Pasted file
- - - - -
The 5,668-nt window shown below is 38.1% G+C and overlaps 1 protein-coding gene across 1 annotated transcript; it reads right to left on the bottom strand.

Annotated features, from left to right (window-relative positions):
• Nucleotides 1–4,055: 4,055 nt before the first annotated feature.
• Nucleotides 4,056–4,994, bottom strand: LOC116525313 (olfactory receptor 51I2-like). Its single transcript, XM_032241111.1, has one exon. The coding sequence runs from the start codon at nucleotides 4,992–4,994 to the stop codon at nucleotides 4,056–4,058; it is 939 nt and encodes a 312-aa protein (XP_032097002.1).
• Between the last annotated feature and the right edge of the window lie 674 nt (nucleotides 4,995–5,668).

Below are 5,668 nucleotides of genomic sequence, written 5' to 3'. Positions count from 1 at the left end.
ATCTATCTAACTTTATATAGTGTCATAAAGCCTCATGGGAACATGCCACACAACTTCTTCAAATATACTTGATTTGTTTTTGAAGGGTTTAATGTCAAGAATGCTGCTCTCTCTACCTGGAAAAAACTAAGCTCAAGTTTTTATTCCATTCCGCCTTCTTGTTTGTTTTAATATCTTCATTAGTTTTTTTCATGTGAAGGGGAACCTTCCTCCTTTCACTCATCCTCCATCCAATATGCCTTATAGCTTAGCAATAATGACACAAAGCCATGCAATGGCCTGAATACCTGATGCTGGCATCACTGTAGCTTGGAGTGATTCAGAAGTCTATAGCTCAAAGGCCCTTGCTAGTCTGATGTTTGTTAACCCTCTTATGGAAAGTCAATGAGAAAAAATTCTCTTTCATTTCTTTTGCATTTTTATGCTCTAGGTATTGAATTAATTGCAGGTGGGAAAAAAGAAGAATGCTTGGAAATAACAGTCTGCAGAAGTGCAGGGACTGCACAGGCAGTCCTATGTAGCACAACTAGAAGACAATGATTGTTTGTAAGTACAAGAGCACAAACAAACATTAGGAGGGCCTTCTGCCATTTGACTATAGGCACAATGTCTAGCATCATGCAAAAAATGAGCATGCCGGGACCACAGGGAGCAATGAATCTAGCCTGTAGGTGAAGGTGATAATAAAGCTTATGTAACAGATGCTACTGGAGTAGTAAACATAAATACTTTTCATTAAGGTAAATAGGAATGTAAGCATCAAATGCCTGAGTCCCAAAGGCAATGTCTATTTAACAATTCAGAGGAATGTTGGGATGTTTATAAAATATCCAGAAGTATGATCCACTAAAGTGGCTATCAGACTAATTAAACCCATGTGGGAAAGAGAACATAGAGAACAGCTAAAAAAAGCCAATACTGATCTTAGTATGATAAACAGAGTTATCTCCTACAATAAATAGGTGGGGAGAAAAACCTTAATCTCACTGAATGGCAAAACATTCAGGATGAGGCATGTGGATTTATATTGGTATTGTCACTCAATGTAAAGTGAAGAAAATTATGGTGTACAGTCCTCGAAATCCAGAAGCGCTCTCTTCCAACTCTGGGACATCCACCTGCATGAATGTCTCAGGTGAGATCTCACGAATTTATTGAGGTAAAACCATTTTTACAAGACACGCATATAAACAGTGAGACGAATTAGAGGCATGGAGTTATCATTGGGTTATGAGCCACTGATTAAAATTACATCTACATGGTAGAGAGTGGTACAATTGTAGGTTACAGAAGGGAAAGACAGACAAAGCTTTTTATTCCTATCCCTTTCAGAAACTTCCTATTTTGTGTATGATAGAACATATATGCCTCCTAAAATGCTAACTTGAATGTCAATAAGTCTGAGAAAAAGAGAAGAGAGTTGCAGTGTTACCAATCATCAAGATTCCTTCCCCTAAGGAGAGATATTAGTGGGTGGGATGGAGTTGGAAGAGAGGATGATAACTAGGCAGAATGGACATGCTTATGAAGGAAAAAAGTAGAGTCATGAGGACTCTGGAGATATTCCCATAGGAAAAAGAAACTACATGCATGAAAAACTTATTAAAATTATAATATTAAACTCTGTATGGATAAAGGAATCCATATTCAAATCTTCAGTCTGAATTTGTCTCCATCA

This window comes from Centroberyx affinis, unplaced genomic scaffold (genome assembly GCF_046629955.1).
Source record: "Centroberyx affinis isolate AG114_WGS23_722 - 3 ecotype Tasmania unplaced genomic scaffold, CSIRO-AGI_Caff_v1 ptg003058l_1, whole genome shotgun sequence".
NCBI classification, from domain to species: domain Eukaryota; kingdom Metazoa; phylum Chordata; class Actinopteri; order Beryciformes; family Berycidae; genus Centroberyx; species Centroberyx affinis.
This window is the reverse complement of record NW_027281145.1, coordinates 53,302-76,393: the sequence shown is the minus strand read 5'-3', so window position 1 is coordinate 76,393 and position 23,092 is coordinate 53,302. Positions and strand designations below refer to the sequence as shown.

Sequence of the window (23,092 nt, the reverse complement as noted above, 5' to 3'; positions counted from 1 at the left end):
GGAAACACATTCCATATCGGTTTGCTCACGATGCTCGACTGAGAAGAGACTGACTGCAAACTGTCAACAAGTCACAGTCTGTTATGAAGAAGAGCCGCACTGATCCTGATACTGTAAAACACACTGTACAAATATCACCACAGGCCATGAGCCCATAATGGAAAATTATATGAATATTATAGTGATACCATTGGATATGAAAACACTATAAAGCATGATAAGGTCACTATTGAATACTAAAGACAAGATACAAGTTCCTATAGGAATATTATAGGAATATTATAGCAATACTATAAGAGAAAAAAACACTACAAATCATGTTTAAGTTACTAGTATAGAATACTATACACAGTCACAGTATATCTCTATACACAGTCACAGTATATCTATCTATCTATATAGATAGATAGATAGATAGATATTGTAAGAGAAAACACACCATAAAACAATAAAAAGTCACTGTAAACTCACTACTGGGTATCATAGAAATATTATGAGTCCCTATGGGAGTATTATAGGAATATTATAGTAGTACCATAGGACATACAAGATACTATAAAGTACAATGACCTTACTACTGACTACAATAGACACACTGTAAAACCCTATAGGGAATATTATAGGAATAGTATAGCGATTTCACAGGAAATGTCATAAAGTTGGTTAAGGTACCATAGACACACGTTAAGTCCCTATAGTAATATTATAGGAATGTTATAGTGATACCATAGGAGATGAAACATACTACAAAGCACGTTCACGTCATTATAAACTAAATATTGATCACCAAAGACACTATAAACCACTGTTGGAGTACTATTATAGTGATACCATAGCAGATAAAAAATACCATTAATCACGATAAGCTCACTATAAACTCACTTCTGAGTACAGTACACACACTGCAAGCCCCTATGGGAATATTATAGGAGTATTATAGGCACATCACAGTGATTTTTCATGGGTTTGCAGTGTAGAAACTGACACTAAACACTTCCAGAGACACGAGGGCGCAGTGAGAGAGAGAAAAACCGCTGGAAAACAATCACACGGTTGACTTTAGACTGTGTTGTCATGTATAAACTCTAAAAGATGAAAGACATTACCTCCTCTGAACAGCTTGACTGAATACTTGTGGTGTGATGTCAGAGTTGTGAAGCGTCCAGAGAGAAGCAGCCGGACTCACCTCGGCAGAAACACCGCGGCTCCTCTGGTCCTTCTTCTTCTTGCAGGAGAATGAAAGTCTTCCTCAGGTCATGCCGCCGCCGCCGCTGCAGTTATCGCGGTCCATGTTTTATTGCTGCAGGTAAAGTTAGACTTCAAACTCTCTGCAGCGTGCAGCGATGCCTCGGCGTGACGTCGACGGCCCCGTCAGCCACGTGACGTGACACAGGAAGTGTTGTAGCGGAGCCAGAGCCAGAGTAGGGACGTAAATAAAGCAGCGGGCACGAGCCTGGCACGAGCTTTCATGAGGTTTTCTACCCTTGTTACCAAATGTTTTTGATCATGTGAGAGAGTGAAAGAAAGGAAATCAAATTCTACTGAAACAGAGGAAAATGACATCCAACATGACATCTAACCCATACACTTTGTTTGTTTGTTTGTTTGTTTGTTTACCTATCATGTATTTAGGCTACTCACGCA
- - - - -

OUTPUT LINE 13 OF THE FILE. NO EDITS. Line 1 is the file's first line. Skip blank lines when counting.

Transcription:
GGAAACACATTCCATATCGGTTTGCTCACGATGCTCGACTGAGAAGAGACTGACTGCAAACTGTCAACAAGTCACAGTCTGTTATGAAGAAGAGCCGCACTGATCCTGATACTGTAAAACACACTGTACAAATATCACCACAGGCCATGAGCCCATAATGGAAAATTATATGAATATTATAGTGATACCATTGGATATGAAAACACTATAAAGCATGATAAGGTCACTATTGAATACTAAAGACAAGATACAAGTTCCTATAGGAATATTATAGGAATATTATAGCAATACTATAAGAGAAAAAAACACTACAAATCATGTTTAAGTTACTAGTATAGAATACTATACACAGTCACAGTATATCTCTATACACAGTCACAGTATATCTATCTATCTATATAGATAGATAGATAGATAGATATTGTAAGAGAAAACACACCATAAAACAATAAAAAGTCACTGTAAACTCACTACTGGGTATCATAGAAATATTATGAGTCCCTATGGGAGTATTATAGGAATATTATAGTAGTACCATAGGACATACAAGATACTATAAAGTACAATGACCTTACTACTGACTACAATAGACACACTGTAAAACCCTATAGGGAATATTATAGGAATAGTATAGCGATTTCACAGGAAATGTCATAAAGTTGGTTAAGGTACCATAGACACACGTTAAGTCCCTATAGTAATATTATAGGAATGTTATAGTGATACCATAGGAGATGAAACATACTACAAAGCACGTTCACGTCATTATAAACTAAATATTGATCACCAAAGACACTATAAACCACTGTTGGAGTACTATTATAGTGATACCATAGCAGATAAAAAATACCATTAATCACGATAAGCTCACTATAAACTCACTTCTGAGTACAGTACACACACTGCAAGCCCCTATGGGAATATTATAGGAGTATTATAGGCACATCACAGTGATTTTTCATGGGTTTGCAGTGTAGAAACTGACACTAAACACTTCCAGAGACACGAGGGCGCAGTGAGAGAGAGAAAAACCGCTGGAAAACAATCACACGGTTGACTTTAGACTGTGTTGTCATGTATAAACTCTAAAAGATGAAAGACATTACCTCCTCTGAACAGCTTGACTGAATACTTGTGGTGTGATGTCAGAGTTGTGAAGCGTCCAGAGAGAAGCAGCCGGACTCACCTCGGCAGAAACACCGCGGCTCCTCTGGTCCTTCTTCTTCTTGCAGGAGAATGAAAGTCTTCCTCAGGTCATGCCGCCGCCGCCGCTGCAGTTATCGCGGTCCATGTTTTATTGCTGCAGGTAAAGTTAGACTTCAAACTCTCTGCAGCGTGCAGCGATGCCTCGGCGTGACGTCGACGGCCCCGTCAGCCACGTGACGTGACACAGGAAGTGTTGTAGCGGAGCCAGAGCCAGAGTAGGGACGTAAATAAAGCAGCGGGCACGAGCCTGGCACGAGCTTTCATGAGGTTTTCTACCCTTGTTACCAAATGTTTTTGATCATGTGAGAGAGTGAAAGAAAGGAAATCAAATTCTACTGAAACAGAGGAAAATGACATCCAACATGACATCTAACCCATACACTTTGTTTGTTTGTTTGTTTGTTTGTTTACCTATCATGTATTTAGGCTACTCACGCA